In her Song of the Sun God, Shankari Chandran uses many references to canonical classical texts, among which, the Mahabharatha is the most frequently used interjection; which is used almost as a motif that detains our attention for its frequency and purpose of use. This series of references are very carefully thought out, and done as a part of a conscious project which maps symbolic resonances between the two warring factions of cousins, and the Tamil and Sinhala nations of post-independence. One might even say that the kind of allusion Shankari makes to the Mahabharatha is predictable and not too unobvious a reference; except that, in a text that strives to narrate the deep sense of dislocation of the Tamil community within the modern Sri Lankan nation, the borrowing of a classical Indian epic as a set-piece doesn’t render a strong anchor for that community under threat. One may ask, why, at all, an Indian epic? Why, the Mahabharatha? What added impetus can one derive from such a scaffolding of an iconic text around the weave that deals with the rupture and schisms of the modern nation? Personally, I felt that Shankari’s stubborn leeching on to the Mahabharatha as a motif was, after a point, a tad contrived, and that it took away from the strength of her delivery.
Shankari’s appropriation of the Mahabharatha is not as ambitious as Manuka Wijesinghe’s creative re-weaving of the Ramayana myth, in her Monsoons and Potholes, which is a second novel from more recent literature that uses a scaffolding of myth to give the text overall direction. In Shankari, the Mahbharatha motif, as overused and exhausted as it is, is referenced at least in seven instances out of at least twelve interweaves with iconic oriental classical texts (that in no other way impact the development of the storyline). Out of these, the Ramayana and Mahawansa are referenced at least twice, while the Thirukkural – a text that is more centrally locatable in the Tamil community of Lanka – is marginally referenced in one of the early chapters.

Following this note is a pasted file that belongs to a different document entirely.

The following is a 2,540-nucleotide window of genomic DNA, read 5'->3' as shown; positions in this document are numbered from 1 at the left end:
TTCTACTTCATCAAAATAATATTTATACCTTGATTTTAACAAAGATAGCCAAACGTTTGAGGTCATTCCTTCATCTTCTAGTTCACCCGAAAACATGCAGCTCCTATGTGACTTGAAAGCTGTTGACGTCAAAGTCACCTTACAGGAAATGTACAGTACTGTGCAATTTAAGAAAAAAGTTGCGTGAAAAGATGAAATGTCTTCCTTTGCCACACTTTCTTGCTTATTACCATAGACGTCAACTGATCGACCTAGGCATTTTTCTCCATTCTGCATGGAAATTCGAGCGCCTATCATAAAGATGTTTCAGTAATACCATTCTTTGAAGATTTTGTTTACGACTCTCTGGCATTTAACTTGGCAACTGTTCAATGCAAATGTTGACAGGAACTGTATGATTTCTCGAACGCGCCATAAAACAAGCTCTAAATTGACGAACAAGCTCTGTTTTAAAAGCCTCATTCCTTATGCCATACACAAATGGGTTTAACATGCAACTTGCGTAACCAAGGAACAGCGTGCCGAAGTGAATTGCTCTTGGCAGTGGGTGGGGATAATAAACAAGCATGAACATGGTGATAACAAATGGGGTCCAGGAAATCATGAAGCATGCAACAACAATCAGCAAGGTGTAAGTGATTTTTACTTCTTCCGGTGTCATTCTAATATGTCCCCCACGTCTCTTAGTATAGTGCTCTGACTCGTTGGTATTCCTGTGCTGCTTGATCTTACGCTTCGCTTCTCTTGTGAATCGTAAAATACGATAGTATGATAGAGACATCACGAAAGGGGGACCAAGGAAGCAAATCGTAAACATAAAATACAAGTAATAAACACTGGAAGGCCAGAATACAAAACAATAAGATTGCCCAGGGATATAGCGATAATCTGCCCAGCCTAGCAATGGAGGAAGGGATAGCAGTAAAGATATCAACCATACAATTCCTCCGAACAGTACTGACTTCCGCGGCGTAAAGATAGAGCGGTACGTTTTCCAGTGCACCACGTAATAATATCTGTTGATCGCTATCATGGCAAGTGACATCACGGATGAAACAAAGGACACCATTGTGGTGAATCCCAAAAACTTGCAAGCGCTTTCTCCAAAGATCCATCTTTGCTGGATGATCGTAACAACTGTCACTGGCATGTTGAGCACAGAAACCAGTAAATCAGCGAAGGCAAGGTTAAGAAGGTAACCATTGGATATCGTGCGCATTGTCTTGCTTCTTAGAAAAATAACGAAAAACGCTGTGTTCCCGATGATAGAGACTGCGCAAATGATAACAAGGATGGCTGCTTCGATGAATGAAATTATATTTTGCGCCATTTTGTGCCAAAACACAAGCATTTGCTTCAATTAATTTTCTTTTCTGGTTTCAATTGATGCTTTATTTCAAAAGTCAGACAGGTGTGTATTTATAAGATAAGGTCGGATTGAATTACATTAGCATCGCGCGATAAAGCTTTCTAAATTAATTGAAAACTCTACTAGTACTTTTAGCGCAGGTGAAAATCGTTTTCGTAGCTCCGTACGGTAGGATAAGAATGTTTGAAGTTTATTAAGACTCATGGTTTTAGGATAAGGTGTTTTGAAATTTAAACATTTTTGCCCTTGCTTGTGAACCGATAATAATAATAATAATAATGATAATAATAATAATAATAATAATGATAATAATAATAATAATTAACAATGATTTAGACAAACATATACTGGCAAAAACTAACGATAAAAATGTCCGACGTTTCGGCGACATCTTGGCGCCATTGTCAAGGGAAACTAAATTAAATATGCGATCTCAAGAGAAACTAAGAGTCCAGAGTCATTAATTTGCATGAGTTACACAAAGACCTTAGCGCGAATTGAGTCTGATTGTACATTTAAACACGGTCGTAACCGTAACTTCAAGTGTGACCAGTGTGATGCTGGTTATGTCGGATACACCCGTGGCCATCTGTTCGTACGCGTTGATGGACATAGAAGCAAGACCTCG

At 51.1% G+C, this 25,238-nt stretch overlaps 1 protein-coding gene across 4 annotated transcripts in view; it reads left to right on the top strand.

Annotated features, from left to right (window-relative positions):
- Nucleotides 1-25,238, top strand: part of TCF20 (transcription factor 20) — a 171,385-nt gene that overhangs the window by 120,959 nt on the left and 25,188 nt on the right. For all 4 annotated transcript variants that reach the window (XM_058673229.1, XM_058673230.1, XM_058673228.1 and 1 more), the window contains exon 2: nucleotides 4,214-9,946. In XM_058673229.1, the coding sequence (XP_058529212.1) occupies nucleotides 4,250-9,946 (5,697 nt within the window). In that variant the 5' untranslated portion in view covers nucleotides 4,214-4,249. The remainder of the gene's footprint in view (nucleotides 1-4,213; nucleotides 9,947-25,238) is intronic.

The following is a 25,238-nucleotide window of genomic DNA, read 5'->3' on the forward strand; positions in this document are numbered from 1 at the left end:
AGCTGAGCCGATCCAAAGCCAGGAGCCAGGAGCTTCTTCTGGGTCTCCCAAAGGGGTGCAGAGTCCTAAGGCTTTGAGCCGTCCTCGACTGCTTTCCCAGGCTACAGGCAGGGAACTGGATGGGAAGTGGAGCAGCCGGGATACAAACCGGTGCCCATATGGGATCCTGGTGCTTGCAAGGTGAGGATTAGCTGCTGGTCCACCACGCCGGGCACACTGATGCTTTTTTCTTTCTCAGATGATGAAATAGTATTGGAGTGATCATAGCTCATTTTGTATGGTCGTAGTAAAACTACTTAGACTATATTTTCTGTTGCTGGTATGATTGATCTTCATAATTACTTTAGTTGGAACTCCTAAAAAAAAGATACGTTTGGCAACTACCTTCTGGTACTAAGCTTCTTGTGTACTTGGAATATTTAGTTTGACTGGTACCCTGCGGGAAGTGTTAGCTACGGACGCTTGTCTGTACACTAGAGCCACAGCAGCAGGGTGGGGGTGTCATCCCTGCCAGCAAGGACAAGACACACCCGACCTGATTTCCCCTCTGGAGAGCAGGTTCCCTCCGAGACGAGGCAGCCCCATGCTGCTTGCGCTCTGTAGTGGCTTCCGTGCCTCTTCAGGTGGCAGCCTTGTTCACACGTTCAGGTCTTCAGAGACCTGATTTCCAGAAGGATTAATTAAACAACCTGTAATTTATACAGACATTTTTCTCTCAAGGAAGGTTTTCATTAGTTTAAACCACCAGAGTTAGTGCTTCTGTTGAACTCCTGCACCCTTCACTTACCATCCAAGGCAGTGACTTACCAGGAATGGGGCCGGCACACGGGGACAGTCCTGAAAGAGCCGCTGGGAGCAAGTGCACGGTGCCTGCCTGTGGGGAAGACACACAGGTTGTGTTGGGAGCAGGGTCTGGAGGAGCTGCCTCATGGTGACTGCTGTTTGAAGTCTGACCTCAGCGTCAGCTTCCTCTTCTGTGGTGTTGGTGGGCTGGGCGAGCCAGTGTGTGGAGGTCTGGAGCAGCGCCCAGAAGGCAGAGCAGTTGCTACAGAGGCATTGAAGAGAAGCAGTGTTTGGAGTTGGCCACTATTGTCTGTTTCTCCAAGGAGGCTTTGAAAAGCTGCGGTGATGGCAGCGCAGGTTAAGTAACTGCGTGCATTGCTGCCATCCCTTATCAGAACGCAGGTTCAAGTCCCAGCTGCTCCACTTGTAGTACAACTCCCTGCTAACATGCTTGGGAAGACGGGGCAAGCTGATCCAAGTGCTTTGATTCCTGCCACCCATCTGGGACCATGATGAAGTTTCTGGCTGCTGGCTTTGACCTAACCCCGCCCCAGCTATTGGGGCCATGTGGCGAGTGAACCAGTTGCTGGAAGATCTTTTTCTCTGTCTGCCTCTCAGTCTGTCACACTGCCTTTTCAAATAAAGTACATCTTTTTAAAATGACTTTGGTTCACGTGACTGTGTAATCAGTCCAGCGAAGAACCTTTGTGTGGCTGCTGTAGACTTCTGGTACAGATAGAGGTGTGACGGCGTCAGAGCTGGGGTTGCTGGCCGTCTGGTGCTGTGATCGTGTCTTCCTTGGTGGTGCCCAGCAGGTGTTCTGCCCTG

The more obvious usage of the Mahabharatha is as an association for the disintegration of order, where two warring factions that share (in some way) a common ancestry, wage a destructive, epic battle bathing both houses with blood and agony. The filming of Karnan, a film where Karna (of the Mahabharatha) is the hero, is screened against the larger national bedrock where the infamous Sinhala Only debates are taking place. Karnan is played by Sivaji Ganeshan, and on the eve of the fatal final battle, Karnan is deprived of his magical breastplate – the one call that will make him immune to all adversary. “The armour was fused to Karna’s body and he bled as he cut it from his flesh, knowing that his death in the war was now inevitable”. Parallel to this, protests against the Language Bill was being neutralized with violence and the one “power” that will place the Tamil community on par with the other linguistic majority was being pulled away. Shankari’s supplement reads: “The Tamils no longer had a language with which to communicate with the State – and the State would no longer listen to them… In the North, Tamil people refused to comply. They did business in Tamil, they stuck Tamil number plates on their cars over the Sinhalese ones, and they issued their own Tamil postal stamps… As Arjuna shot the final arrow into a dying Sivaji, Rajan’s heart broke and Nala cried openly, clutching her husband’s hand” (102-103).